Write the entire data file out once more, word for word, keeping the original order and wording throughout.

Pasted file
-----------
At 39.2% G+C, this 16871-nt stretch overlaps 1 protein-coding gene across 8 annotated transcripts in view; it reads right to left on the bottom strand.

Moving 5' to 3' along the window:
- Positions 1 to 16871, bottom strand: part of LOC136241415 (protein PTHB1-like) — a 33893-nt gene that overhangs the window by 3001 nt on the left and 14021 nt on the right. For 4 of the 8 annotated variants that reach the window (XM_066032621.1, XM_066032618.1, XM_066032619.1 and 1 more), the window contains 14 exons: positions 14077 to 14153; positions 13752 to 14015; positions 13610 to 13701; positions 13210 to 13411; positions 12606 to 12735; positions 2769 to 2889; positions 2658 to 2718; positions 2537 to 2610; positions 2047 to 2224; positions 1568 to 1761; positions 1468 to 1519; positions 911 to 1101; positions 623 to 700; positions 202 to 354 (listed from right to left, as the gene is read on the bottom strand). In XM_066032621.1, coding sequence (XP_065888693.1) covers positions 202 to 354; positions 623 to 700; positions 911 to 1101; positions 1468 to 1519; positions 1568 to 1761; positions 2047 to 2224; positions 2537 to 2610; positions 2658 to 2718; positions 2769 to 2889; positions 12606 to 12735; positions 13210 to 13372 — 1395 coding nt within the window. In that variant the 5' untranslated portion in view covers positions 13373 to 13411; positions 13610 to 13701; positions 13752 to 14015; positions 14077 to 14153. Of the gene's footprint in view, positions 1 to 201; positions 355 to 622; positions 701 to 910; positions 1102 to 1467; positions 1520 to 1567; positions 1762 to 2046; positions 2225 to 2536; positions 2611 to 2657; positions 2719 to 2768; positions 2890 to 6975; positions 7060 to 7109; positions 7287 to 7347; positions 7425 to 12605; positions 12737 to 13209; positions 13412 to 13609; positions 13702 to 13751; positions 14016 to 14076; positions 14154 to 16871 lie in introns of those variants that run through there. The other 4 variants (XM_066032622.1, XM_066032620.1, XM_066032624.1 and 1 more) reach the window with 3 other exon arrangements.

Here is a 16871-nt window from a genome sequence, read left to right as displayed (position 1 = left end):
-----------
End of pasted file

At 39.2% G+C, this 16871-nt stretch overlaps 1 protein-coding gene across 8 annotated transcripts in view; it reads right to left on the bottom strand.

Moving 5' to 3' along the window:
- Positions 1 to 16871, bottom strand: part of LOC136241415 (protein PTHB1-like) — a 33893-nt gene that overhangs the window by 3001 nt on the left and 14021 nt on the right. For 4 of the 8 annotated variants that reach the window (XM_066032621.1, XM_066032618.1, XM_066032619.1 and 1 more), the window contains 14 exons: positions 14077 to 14153; positions 13752 to 14015; positions 13610 to 13701; positions 13210 to 13411; positions 12606 to 12735; positions 2769 to 2889; positions 2658 to 2718; positions 2537 to 2610; positions 2047 to 2224; positions 1568 to 1761; positions 1468 to 1519; positions 911 to 1101; positions 623 to 700; positions 202 to 354 (listed from right to left, as the gene is read on the bottom strand). In XM_066032621.1, coding sequence (XP_065888693.1) covers positions 202 to 354; positions 623 to 700; positions 911 to 1101; positions 1468 to 1519; positions 1568 to 1761; positions 2047 to 2224; positions 2537 to 2610; positions 2658 to 2718; positions 2769 to 2889; positions 12606 to 12735; positions 13210 to 13372 — 1395 coding nt within the window. In that variant the 5' untranslated portion in view covers positions 13373 to 13411; positions 13610 to 13701; positions 13752 to 14015; positions 14077 to 14153. Of the gene's footprint in view, positions 1 to 201; positions 355 to 622; positions 701 to 910; positions 1102 to 1467; positions 1520 to 1567; positions 1762 to 2046; positions 2225 to 2536; positions 2611 to 2657; positions 2719 to 2768; positions 2890 to 6975; positions 7060 to 7109; positions 7287 to 7347; positions 7425 to 12605; positions 12737 to 13209; positions 13412 to 13609; positions 13702 to 13751; positions 14016 to 14076; positions 14154 to 16871 lie in introns of those variants that run through there. The other 4 variants (XM_066032622.1, XM_066032620.1, XM_066032624.1 and 1 more) reach the window with 3 other exon arrangements.

Here is a 16871-nt window from a genome sequence, read left to right as displayed (position 1 = left end):